Also, the COVID19 pandemic was and still is a huge challenge for us, as it is probably for most businesses. Our workshop programs are absolutely based on personal interaction and an inspiring atmosphere. A certain part of it can be realized virtually, but nothing can compete with face-to-face work in this field.

Maybe one last point: Starting a business in Germany is a complex thing to do from an administrative perspective, too. Registration, taxation, and other legal topics kept us busier than we had assumed. It’s not the least bureaucratic country in the world.


Are there spaces/sectors you’re particularly excited about right now from an investment perspective?


From an investment perspective everything labeled as “enabling technologies” gets us excited at DB Digital Ventures. We look for a strategic fit with DB group and for new technologies that can make a difference in the organization. I get very excited about Human-Machine-Interfaces, 3D-Printing, Robotic, AI, and Cloud Services as well as Cybersecurity, Data Management, and Digital Twin.


What are some of the “unspoken rules” in venture investing (if any, in your opinion)


Network is key, people make the difference. In the end, every investment decision breaks down to the question: Do we trust the team that they can do this?

I believe this is partially also the reason why the industry lacks diversity. We aim to reproduce successes by betting on the same type of people. This is what makes it so tricky to answer the question, it goes way beyond the professional background. It pays off to be brave and overcome the stereotype.


What are some of the things that you're doing to improve diversity and inclusion in the portfolio and ecosystem more broadly?


I am personally very engaged in female networks for VC and start-ups. We have also joined an initiative by the German start-up association aiming to support female founders. I can see change happening: Diversity used to be a rather soft topic, now it’s actually calling the attention of investors if teams lack diversity. When I see a team slide in a pitch deck, it makes a difference if the founding team and management are composed of different backgrounds and socio-demographics. Diverse teams perform better. I also support the hiring process by referring great people and recently participated in a study by Ernst&Young on female leadership in the German VC and start-up ecosystem. Awareness is key, and seeing how much attention the topic gets compared to some years back is fantastic.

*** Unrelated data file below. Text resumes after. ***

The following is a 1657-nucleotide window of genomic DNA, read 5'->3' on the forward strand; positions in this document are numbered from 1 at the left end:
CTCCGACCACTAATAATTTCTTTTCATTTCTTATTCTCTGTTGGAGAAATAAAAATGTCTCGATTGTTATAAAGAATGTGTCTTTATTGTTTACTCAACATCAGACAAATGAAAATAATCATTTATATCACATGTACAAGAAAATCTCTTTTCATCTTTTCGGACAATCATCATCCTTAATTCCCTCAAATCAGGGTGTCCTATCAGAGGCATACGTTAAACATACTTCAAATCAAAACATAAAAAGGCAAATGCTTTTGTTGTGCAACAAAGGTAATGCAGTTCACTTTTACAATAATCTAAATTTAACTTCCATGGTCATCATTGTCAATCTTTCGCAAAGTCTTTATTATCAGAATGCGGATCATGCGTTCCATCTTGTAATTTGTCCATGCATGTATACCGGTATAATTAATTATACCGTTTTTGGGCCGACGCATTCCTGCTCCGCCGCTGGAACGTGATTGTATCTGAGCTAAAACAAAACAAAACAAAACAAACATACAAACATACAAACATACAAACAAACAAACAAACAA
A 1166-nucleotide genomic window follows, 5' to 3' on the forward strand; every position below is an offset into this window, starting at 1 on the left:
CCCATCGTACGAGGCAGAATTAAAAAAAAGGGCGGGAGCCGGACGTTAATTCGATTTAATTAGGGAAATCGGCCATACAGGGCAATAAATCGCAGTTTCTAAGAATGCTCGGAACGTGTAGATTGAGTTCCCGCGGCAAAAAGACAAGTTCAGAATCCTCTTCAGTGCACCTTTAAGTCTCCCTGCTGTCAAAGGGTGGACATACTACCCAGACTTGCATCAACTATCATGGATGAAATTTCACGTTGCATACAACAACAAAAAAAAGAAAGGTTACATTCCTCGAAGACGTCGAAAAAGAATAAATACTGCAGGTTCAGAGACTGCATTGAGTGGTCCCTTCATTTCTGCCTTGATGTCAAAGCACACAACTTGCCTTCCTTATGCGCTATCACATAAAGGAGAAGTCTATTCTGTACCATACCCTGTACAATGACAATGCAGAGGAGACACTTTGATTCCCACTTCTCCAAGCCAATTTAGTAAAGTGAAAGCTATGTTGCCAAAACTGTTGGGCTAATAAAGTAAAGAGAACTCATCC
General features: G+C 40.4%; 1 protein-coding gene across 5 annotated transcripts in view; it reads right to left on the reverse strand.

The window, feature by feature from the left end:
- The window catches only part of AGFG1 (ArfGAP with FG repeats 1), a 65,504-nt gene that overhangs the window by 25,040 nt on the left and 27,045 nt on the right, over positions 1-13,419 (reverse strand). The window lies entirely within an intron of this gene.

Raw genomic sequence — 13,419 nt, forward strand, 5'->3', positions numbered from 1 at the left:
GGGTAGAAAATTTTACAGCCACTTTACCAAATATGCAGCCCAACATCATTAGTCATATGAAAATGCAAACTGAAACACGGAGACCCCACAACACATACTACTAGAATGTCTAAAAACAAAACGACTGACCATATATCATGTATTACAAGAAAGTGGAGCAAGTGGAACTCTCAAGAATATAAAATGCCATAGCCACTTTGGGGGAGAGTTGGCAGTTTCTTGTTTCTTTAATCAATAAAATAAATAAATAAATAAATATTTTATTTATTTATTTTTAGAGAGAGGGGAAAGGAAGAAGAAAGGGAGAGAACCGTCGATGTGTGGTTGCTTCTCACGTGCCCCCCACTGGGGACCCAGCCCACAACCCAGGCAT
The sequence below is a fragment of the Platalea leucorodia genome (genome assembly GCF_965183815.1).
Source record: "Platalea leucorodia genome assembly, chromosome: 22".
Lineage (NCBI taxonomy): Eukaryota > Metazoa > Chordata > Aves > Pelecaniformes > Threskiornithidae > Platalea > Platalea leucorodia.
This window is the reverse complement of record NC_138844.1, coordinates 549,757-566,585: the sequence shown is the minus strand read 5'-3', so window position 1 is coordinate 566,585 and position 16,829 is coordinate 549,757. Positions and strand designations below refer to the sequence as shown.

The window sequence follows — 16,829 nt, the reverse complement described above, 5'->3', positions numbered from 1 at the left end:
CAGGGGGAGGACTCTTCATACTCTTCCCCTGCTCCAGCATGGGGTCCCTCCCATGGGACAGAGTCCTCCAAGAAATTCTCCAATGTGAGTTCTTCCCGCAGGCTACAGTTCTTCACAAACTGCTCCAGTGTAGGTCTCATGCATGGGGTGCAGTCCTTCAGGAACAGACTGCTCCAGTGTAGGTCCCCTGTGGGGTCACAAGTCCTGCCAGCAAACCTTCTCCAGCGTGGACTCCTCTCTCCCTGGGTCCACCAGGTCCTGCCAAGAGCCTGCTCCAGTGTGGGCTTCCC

What advice would you give to young women who want to enter VC - on the investing, operations, or platform side?


Do not copy anyone. At the beginning of my career, I wish someone had told me that it’s all about finding your individual way, your individual skillset, and your individual tone of voice. When I started working I tried to imitate whom I found inspiring or considered a role model. I believe this strategy does not pay off for most people. Dare also to be different. The VC scene is still a very homogenic scenery but this is changing. What we need is bright minds with very different perspectives and authenticity.